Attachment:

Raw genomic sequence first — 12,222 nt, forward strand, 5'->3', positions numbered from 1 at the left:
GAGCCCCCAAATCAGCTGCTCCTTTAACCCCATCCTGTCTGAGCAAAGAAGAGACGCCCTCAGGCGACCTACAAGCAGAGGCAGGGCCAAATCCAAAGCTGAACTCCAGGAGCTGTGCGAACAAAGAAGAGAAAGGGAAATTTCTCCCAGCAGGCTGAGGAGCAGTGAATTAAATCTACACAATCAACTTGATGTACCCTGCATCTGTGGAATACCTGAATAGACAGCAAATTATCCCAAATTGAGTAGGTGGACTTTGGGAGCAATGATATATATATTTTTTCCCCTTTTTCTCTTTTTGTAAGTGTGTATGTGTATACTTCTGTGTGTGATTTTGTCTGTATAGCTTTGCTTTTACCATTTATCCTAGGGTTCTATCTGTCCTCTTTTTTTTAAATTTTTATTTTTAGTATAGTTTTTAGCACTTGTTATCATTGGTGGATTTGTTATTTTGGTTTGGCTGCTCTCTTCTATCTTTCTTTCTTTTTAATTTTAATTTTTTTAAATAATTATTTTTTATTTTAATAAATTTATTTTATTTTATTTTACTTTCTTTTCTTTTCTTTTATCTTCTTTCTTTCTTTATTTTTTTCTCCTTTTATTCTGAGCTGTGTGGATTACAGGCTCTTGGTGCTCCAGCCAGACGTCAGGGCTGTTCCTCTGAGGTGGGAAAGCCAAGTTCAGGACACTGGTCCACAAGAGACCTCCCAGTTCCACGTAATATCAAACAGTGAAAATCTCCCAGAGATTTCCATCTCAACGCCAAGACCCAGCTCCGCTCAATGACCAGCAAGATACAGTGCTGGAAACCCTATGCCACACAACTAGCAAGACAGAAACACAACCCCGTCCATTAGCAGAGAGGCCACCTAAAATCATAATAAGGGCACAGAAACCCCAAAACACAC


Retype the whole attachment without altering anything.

Raw genomic sequence first — 12,222 nt, forward strand, 5'->3', positions numbered from 1 at the left:
GAGCCCCCAAATCAGCTGCTCCTTTAACCCCATCCTGTCTGAGCAAAGAAGAGACGCCCTCAGGCGACCTACAAGCAGAGGCAGGGCCAAATCCAAAGCTGAACTCCAGGAGCTGTGCGAACAAAGAAGAGAAAGGGAAATTTCTCCCAGCAGGCTGAGGAGCAGTGAATTAAATCTACACAATCAACTTGATGTACCCTGCATCTGTGGAATACCTGAATAGACAGCAAATTATCCCAAATTGAGTAGGTGGACTTTGGGAGCAATGATATATATATTTTTTCCCCTTTTTCTCTTTTTGTAAGTGTGTATGTGTATACTTCTGTGTGTGATTTTGTCTGTATAGCTTTGCTTTTACCATTTATCCTAGGGTTCTATCTGTCCTCTTTTTTTTAAATTTTTATTTTTAGTATAGTTTTTAGCACTTGTTATCATTGGTGGATTTGTTATTTTGGTTTGGCTGCTCTCTTCTATCTTTCTTTCTTTTTAATTTTAATTTTTTTAAATAATTATTTTTTATTTTAATAAATTTATTTTATTTTATTTTACTTTCTTTTCTTTTCTTTTATCTTCTTTCTTTCTTTATTTTTTTCTCCTTTTATTCTGAGCTGTGTGGATTACAGGCTCTTGGTGCTCCAGCCAGACGTCAGGGCTGTTCCTCTGAGGTGGGAAAGCCAAGTTCAGGACACTGGTCCACAAGAGACCTCCCAGTTCCACGTAATATCAAACAGTGAAAATCTCCCAGAGATTTCCATCTCAACGCCAAGACCCAGCTCCGCTCAATGACCAGCAAGATACAGTGCTGGAAACCCTATGCCACACAACTAGCAAGACAGAAACACAACCCCGTCCATTAGCAGAGAGGCCACCTAAAATCATAATAAGGGCACAGAAACCCCAAAACACAC